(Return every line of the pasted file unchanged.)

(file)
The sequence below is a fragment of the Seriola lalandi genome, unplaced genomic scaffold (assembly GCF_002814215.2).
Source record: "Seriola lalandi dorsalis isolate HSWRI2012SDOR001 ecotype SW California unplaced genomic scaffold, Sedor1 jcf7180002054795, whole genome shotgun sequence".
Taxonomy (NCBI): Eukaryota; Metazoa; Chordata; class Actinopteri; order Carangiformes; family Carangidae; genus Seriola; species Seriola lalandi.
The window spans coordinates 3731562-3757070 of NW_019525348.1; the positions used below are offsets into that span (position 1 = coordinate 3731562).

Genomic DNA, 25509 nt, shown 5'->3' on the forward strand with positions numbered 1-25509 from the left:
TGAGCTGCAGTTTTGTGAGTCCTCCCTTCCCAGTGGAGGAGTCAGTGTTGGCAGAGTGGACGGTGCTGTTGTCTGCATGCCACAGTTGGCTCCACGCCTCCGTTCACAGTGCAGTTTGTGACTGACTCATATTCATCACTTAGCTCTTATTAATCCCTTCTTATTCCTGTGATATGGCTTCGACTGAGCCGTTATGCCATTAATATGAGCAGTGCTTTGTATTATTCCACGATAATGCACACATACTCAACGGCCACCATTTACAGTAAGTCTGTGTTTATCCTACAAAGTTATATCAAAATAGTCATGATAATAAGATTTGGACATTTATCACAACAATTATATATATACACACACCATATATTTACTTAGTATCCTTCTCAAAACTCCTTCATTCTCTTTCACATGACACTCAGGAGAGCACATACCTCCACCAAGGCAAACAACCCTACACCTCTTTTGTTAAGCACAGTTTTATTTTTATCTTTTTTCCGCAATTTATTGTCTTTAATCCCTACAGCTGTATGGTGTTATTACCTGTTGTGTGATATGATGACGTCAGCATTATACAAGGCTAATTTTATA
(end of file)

The sequence below is a fragment of the Seriola lalandi genome, unplaced genomic scaffold (assembly GCF_002814215.2).
Source record: "Seriola lalandi dorsalis isolate HSWRI2012SDOR001 ecotype SW California unplaced genomic scaffold, Sedor1 jcf7180002054795, whole genome shotgun sequence".
Taxonomy (NCBI): Eukaryota; Metazoa; Chordata; class Actinopteri; order Carangiformes; family Carangidae; genus Seriola; species Seriola lalandi.
The window spans coordinates 3731562-3757070 of NW_019525348.1; the positions used below are offsets into that span (position 1 = coordinate 3731562).

Genomic DNA, 25509 nt, shown 5'->3' on the forward strand with positions numbered 1-25509 from the left:
TGAGCTGCAGTTTTGTGAGTCCTCCCTTCCCAGTGGAGGAGTCAGTGTTGGCAGAGTGGACGGTGCTGTTGTCTGCATGCCACAGTTGGCTCCACGCCTCCGTTCACAGTGCAGTTTGTGACTGACTCATATTCATCACTTAGCTCTTATTAATCCCTTCTTATTCCTGTGATATGGCTTCGACTGAGCCGTTATGCCATTAATATGAGCAGTGCTTTGTATTATTCCACGATAATGCACACATACTCAACGGCCACCATTTACAGTAAGTCTGTGTTTATCCTACAAAGTTATATCAAAATAGTCATGATAATAAGATTTGGACATTTATCACAACAATTATATATATACACACACCATATATTTACTTAGTATCCTTCTCAAAACTCCTTCATTCTCTTTCACATGACACTCAGGAGAGCACATACCTCCACCAAGGCAAACAACCCTACACCTCTTTTGTTAAGCACAGTTTTATTTTTATCTTTTTTCCGCAATTTATTGTCTTTAATCCCTACAGCTGTATGGTGTTATTACCTGTTGTGTGATATGATGACGTCAGCATTATACAAGGCTAATTTTATA